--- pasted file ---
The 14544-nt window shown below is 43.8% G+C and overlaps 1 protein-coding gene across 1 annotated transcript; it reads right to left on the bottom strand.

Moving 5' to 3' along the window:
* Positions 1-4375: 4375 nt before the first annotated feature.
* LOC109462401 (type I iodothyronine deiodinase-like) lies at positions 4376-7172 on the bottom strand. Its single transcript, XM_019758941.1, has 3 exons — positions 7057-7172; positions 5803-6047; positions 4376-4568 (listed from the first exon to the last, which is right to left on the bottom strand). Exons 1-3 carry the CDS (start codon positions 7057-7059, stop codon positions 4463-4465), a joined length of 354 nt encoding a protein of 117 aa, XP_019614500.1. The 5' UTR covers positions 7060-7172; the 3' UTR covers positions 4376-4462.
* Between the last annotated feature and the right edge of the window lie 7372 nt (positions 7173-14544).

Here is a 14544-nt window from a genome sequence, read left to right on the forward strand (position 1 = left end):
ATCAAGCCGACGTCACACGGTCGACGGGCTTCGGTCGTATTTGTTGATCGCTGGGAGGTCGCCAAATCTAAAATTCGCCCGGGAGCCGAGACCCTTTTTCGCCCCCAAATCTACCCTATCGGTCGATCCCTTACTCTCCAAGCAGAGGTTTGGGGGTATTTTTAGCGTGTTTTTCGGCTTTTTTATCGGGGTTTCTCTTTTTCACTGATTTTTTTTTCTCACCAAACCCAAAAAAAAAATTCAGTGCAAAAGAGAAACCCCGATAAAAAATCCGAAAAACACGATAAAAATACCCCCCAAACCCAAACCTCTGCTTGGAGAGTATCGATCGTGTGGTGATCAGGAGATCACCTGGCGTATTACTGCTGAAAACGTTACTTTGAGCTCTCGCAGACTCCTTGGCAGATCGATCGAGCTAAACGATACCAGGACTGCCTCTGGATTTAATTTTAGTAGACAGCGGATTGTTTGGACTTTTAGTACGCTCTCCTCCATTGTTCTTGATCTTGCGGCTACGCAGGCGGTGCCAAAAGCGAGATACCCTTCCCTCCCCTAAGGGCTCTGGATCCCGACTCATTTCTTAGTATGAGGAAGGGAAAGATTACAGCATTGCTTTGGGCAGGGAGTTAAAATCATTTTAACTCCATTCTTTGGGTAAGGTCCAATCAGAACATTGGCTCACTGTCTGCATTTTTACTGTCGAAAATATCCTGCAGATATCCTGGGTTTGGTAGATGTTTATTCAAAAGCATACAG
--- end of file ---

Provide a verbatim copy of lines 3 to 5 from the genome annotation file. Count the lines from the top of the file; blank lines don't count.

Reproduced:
* Positions 1-4375: 4375 nt before the first annotated feature.
* LOC109462401 (type I iodothyronine deiodinase-like) lies at positions 4376-7172 on the bottom strand. Its single transcript, XM_019758941.1, has 3 exons — positions 7057-7172; positions 5803-6047; positions 4376-4568 (listed from the first exon to the last, which is right to left on the bottom strand). Exons 1-3 carry the CDS (start codon positions 7057-7059, stop codon positions 4463-4465), a joined length of 354 nt encoding a protein of 117 aa, XP_019614500.1. The 5' UTR covers positions 7060-7172; the 3' UTR covers positions 4376-4462.
* Between the last annotated feature and the right edge of the window lie 7372 nt (positions 7173-14544).